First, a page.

Pelttari, LM ; Khan, S ; Vuorela, M ; Kiiski, JI ; Vilske, S ; Nevanlinna, V ; Ranta, S ; Schleutker, J ; Winqvist, R ; Kallioniemi, A ; Doerk, T ; Bogdanova, NV ; Figueroa, J ; Pharoah, PDP ; Schmidt, MK ; Dunning, AM ; Garcia-Closas, M ; Bolla, MK ; Dennis, J ; Michailidou, K ; Wang, Q ; Hopper, JL ; Southey, MC ; Rosenberg, EH ; Fasching, PA ; Beckmann, MW ; Peto, J ; dos-Santos-Silva, I ; Sawyer, EJ ; Tomlinson, I ; Burwinkel, B ; Surowy, H ; Guenel, P ; Truong, T ; Bojesen, SE ; Nordestgaard, BG ; Benitez, J ; Gonzalez-Neira, A ; Neuhausen, SL ; Anton-Culver, H ; Brenner, H ; Arndt, V ; Meindl, A ; Schmutzler, RK ; Brauch, H ; Bruening, T ; Lindblom, A ; Margolin, S ; Mannermaa, A ; Hartikainen, JM ; Chenevix-Trench, G ; Van Dyck, L ; Janssen, H ; Chang-Claude, J ; Rudolph, A ; Radice, P ; Peterlongo, P ; Hallberg, E ; Olson, JE ; Giles, GG ; Milne, RL ; Haiman, CA ; Schumacher, F ; Simard, J ; Dumont, M ; Kristensen, V ; Borresen-Dale, A-L ; Zheng, W ; Beeghly-Fadiel, A ; Grip, M ; Andrulis, IL ; Glendon, G ; Devilee, P ; Seynaeve, C ; Hooning, MJ ; Collee, M ; Cox, A ; Cross, SS ; Shah, M ; Luben, RN ; Hamann, U ; Torres, D ; Jakubowska, A ; Lubinski, J ; Couch, FJ ; Yannoukakos, D ; Orr, N ; Swerdlow, A ; Darabi, H ; Li, J ; Czene, K ; Hall, P ; Easton, DF ; Mattson, J ; Blomqvist, C ; Aittomaki, K ; Nevanlinna, H ; Brusgaard, K (PUBLIC LIBRARY SCIENCE, 2016-05-05)
    Common variation on 14q24.1, close to RAD51B, has been associated with breast cancer: rs999737 and rs2588809 with the risk of female breast cancer and rs1314913 with the risk of male breast cancer. The aim of this study was to investigate the role of RAD51B variants in breast cancer predisposition, particularly in the context of familial breast cancer in Finland. We sequenced the coding region of RAD51B in 168 Finnish breast cancer patients from the Helsinki region for identification of possible recurrent founder mutations. In addition, we studied the known rs999737, rs2588809, and rs1314913 SNPs and RAD51B haplotypes in 44,791 breast cancer cases and 43,583 controls from 40 studies participating in the Breast Cancer Association Consortium (BCAC) that were genotyped on a custom chip (iCOGS). We identified one putatively pathogenic missense mutation c.541C>T among the Finnish cancer patients and subsequently genotyped the mutation in additional breast cancer cases (n = 5259) and population controls (n = 3586) from Finland and Belarus. No significant association with breast cancer risk was seen in the meta-analysis of the Finnish datasets or in the large BCAC dataset. The association with previously identified risk variants rs999737, rs2588809, and rs1314913 was replicated among all breast cancer cases and also among familial cases in the BCAC dataset. The most significant association was observed for the haplotype carrying the risk-alleles of all the three SNPs both among all cases (odds ratio (OR): 1.15, 95% confidence interval (CI): 1.11-1.19, P = 8.88 x 10-16) and among familial cases (OR: 1.24, 95% CI: 1.16-1.32, P = 6.19 x 10-11), compared to the haplotype with the respective protective alleles. Our results suggest that loss-of-function mutations in RAD51B are rare, but common variation at the RAD51B region is significantly associated with familial breast cancer risk.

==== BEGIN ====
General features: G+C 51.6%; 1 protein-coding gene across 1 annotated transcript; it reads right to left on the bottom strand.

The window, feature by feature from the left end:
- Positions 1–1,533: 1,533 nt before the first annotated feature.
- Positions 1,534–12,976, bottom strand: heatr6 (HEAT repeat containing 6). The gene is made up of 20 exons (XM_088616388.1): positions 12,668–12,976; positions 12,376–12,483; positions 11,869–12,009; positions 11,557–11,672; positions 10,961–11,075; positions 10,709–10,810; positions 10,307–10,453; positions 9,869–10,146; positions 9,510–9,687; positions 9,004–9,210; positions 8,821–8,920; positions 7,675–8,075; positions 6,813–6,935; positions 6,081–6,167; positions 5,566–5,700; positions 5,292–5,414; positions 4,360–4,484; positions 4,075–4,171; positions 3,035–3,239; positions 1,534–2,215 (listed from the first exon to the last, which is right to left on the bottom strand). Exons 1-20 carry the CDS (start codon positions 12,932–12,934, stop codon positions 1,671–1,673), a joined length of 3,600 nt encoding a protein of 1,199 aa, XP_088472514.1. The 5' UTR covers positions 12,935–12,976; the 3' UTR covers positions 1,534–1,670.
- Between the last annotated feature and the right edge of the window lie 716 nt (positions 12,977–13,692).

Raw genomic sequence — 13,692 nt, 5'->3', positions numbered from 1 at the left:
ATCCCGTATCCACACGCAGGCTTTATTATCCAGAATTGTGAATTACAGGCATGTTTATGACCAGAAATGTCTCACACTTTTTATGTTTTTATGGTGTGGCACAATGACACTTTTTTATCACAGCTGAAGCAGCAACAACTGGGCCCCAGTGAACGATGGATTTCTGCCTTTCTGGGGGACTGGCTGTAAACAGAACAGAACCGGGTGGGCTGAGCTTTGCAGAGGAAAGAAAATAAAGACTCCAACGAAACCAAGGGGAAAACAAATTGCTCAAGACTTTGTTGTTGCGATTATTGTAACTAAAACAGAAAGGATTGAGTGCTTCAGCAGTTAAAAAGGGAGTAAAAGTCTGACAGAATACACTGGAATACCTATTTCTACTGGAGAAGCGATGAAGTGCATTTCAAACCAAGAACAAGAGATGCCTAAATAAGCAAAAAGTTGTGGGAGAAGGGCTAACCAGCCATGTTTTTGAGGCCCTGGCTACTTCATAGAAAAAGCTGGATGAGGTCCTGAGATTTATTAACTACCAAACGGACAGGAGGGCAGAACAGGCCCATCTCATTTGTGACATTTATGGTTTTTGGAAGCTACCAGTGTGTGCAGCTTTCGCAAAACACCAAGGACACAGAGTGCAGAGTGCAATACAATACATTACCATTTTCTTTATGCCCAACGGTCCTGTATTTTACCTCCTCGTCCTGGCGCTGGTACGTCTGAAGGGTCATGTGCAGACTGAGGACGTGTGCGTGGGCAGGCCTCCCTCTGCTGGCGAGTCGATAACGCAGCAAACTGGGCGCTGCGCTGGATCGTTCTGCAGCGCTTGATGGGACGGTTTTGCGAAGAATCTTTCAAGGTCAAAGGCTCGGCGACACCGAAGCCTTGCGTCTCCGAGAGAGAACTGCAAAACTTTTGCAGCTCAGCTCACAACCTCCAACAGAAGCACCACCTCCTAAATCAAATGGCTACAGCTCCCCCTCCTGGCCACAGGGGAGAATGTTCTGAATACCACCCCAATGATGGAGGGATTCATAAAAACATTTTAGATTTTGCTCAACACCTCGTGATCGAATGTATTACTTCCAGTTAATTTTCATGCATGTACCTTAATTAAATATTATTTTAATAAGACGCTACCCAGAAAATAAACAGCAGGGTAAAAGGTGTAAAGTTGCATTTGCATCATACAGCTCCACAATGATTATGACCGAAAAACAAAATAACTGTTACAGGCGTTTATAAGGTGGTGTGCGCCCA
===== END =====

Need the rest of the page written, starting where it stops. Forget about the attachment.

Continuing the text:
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    LRP1B Deletion in High-Grade Serous Ovarian Cancers Is Associated with Acquired Chemotherapy Resistance to Liposomal Doxorubicin
    Cowin, PA ; George, J ; Fereday, S ; Loehrer, E ; Van Loo, P ; Cullinane, C ; Etemadmoghadam, D ; Ftouni, S ; Galletta, L ; Anglesio, MS ; Hendley, J ; Bowes, L ; Sheppard, KE ; Christie, EL ; Pearson, RB ; Harnett, PR ; Heinzelmann-Schwarz, V ; Friedlander, M ; McNally, O ; Quinn, M ; Campbell, P ; deFazio, A ; Bowtell, DDL (AMER ASSOC CANCER RESEARCH, 2012-08-15)
    High-grade serous cancer (HGSC), the most common subtype of ovarian cancer, often becomes resistant to chemotherapy, leading to poor patient outcomes. Intratumoral heterogeneity occurs in nearly all solid cancers, including ovarian cancer, contributing to the development of resistance mechanisms. In this study, we examined the spatial and temporal genomic variation in HGSC using high-resolution single-nucleotide polymorphism arrays. Multiple metastatic lesions from individual patients were analyzed along with 22 paired pretreatment and posttreatment samples. We documented regions of differential DNA copy number between multiple tumor biopsies that correlated with altered expression of genes involved in cell polarity and adhesion. In the paired primary and relapse cohort, we observed a greater degree of genomic change in tumors from patients that were initially sensitive to chemotherapy and had longer progression-free interval compared with tumors from patients that were resistant to primary chemotherapy. Notably, deletion or downregulation of the lipid transporter LRP1B emerged as a significant correlate of acquired resistance in our analysis. Functional studies showed that reducing LRP1B expression was sufficient to reduce the sensitivity of HGSC cell lines to liposomal doxorubicin, but not to doxorubicin, whereas LRP1B overexpression was sufficient to increase sensitivity to liposomal doxorubicin. Together, our findings underscore the large degree of variation in DNA copy number in spatially and temporally separated tumors in HGSC patients, and they define LRP1B as a potential contributor to the emergence of chemotherapy resistance in these patients.